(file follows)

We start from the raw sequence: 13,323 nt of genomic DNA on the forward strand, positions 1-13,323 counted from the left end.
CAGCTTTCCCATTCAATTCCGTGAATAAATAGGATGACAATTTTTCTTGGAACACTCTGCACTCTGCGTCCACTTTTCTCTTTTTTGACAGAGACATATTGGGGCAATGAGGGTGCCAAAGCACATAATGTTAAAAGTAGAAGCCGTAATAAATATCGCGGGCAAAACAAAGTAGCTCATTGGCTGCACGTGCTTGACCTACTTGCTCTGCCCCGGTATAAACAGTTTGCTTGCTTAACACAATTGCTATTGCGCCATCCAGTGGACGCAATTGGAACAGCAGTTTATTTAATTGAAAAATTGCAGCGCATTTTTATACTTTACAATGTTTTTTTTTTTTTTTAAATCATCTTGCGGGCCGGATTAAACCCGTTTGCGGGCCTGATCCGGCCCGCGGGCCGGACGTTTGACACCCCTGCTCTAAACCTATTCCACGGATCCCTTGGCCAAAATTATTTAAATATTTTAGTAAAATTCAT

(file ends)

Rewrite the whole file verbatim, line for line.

We start from the raw sequence: 13,323 nt of genomic DNA on the forward strand, positions 1-13,323 counted from the left end.
CAGCTTTCCCATTCAATTCCGTGAATAAATAGGATGACAATTTTTCTTGGAACACTCTGCACTCTGCGTCCACTTTTCTCTTTTTTGACAGAGACATATTGGGGCAATGAGGGTGCCAAAGCACATAATGTTAAAAGTAGAAGCCGTAATAAATATCGCGGGCAAAACAAAGTAGCTCATTGGCTGCACGTGCTTGACCTACTTGCTCTGCCCCGGTATAAACAGTTTGCTTGCTTAACACAATTGCTATTGCGCCATCCAGTGGACGCAATTGGAACAGCAGTTTATTTAATTGAAAAATTGCAGCGCATTTTTATACTTTACAATGTTTTTTTTTTTTTTTAAATCATCTTGCGGGCCGGATTAAACCCGTTTGCGGGCCTGATCCGGCCCGCGGGCCGGACGTTTGACACCCCTGCTCTAAACCTATTCCACGGATCCCTTGGCCAAAATTATTTAAATATTTTAGTAAAATTCAT